Column - Will public universities get on their feet?

THE government has cut funding for public universities – an excellent and inevitable move.

Twenty years ago, nobody would have imagined that public universities would have to take budget cuts. These universities were sacred cows that were protected.

Falling commodity prices, declining external demand and a weak global environment have all conspired to create a softer fiscal situation. Shrinking government revenues have inevitably led to budget cuts for the universities.

The ivory towers that public universities are will slowly crumble unless they re-invent themselves. They will have to learn to generate their own funds. A variety of sources will have to be explored – consultancy projects, university-private sector collaborations in research and development (R&D), and commercialiseable research.

Public universities have engaged in these endeavours, but now the impetus will be greater. Rather, it will have to be greater. It is time to shift the focus.

As befits universities in a developing country with a tight budget, but with ambitions of becoming a developed nation, the vision has to change.


The public universities must move to the front and support the growth of local industries, be they small and medium enterprises or multinationals. They have to use their expertise in food technology to help companies in the industry with their research. Or their expertise in electronics to promote innovations in the semiconductor industry. And so on and so forth.

Hopefully, there will now be a greater sense of urgency to develop industry-university relationships to push companies up the technology frontier.

Public universities can also provide platforms for start-ups. This requires more active cross-cutting activities where the business faculties network with the science and engineering faculties to support budding entrepreneurs.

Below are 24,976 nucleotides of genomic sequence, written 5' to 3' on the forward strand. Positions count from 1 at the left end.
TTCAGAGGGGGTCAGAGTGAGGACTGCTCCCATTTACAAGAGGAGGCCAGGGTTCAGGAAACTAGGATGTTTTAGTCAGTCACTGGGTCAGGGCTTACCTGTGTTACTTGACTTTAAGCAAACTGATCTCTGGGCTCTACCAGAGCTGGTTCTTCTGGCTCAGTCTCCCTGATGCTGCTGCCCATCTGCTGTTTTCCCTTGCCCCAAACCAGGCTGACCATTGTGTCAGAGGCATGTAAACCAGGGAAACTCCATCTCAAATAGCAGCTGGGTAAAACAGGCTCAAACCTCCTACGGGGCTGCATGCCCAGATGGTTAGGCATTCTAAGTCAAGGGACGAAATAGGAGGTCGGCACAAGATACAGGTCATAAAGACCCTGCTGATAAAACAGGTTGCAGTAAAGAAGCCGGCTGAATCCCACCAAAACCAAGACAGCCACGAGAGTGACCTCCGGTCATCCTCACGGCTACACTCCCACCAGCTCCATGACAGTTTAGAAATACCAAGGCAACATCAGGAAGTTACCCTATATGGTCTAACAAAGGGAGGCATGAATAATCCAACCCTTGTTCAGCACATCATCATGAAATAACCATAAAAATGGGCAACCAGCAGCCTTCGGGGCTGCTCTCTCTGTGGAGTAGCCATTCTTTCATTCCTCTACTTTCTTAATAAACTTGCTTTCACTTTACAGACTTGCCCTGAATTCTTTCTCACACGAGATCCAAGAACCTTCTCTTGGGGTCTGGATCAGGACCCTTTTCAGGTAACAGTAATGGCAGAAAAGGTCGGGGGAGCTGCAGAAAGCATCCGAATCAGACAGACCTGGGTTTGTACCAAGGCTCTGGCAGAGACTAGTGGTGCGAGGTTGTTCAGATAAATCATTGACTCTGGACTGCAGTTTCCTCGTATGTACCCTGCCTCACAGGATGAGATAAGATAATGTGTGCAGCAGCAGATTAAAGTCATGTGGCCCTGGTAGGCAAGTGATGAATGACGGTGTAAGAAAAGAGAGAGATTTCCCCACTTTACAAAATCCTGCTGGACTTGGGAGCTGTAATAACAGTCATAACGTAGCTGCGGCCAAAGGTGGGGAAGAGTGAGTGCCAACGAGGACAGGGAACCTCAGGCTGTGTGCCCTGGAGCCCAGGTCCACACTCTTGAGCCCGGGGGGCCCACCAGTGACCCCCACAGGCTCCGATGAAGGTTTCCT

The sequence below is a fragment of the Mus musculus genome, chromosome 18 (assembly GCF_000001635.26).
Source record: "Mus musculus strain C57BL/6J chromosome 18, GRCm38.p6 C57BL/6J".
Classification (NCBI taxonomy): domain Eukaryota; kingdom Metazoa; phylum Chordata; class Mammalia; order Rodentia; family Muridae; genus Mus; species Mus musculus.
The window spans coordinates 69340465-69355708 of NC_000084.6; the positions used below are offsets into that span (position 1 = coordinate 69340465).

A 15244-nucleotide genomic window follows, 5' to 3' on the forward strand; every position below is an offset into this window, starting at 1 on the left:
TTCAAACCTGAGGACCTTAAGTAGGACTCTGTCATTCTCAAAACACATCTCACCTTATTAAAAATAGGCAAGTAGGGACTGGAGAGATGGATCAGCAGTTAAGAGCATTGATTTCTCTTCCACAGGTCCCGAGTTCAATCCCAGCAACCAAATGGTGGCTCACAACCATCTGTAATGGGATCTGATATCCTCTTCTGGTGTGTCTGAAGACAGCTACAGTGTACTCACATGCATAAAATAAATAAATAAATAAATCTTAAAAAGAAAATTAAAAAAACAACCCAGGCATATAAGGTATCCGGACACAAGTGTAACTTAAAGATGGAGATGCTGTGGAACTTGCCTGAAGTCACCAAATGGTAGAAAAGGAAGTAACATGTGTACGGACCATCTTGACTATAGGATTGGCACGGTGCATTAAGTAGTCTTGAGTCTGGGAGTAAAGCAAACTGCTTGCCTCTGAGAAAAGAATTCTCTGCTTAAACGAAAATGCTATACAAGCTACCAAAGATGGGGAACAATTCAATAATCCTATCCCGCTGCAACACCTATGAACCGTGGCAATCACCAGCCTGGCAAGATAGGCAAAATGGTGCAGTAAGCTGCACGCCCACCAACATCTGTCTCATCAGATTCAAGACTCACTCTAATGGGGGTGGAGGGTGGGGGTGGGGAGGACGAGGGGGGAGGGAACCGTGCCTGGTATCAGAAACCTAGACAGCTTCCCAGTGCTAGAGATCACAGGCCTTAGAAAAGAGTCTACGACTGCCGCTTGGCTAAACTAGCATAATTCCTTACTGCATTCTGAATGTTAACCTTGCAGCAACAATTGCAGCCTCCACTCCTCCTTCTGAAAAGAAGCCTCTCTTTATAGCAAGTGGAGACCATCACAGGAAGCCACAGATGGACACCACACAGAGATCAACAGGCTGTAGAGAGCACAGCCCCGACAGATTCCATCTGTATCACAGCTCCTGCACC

The universities should come out of their cocoons to link-up with banks and the relevant government agencies to work with entrepreneurs to provide the necessary support.

Universities with their enormous facilities (laboratories, technological and intellectual capital) should be the obvious hub for entrepreneurship development.

Why, even the visual and performing arts can orient themselves to serve market needs.

There is nothing demeaning in working with the market in mind. We are not in hallowed times when studying at Oxford was about reflecting on theological and philosophical questions.

Besides, Malaysian philanthropists would rather contribute to a chair in Harvard than to one at the University of Malaya. So what choice is there.

For those academics who have neither any interest in industrial-university networks or start-ups, there is the option of offering R&D expertise. Only, it has to be saleable.

Comparisons with the US are pointless. We do not have huge defence projects (remember, we buy submarines), we do not have huge pharmaceutical companies (we do have manufacturers of generic medicines), and we do not have Nasa (but we do have an LRT system that frequently has glitches).

The key message is this: There are economic and technical activities that need solutions. And there is money to be made here.

Universities can provide these solutions.

There is no sense in faulting the government. Opening up to the market was long overdue.

At any rate, with all the government funding they received, public universities did not produce Nobel laureates. I do not think this is what a university in a developing country has to do. But I do fault the government for assisting public universities in fantasising about creating Nobel prize winners.

Now, the public universities have to get real, get on their feet, and start delivering.

Shankaran Nambiar is author of Malaysia in Troubled Times. The views expressed in this article are his own. Comments: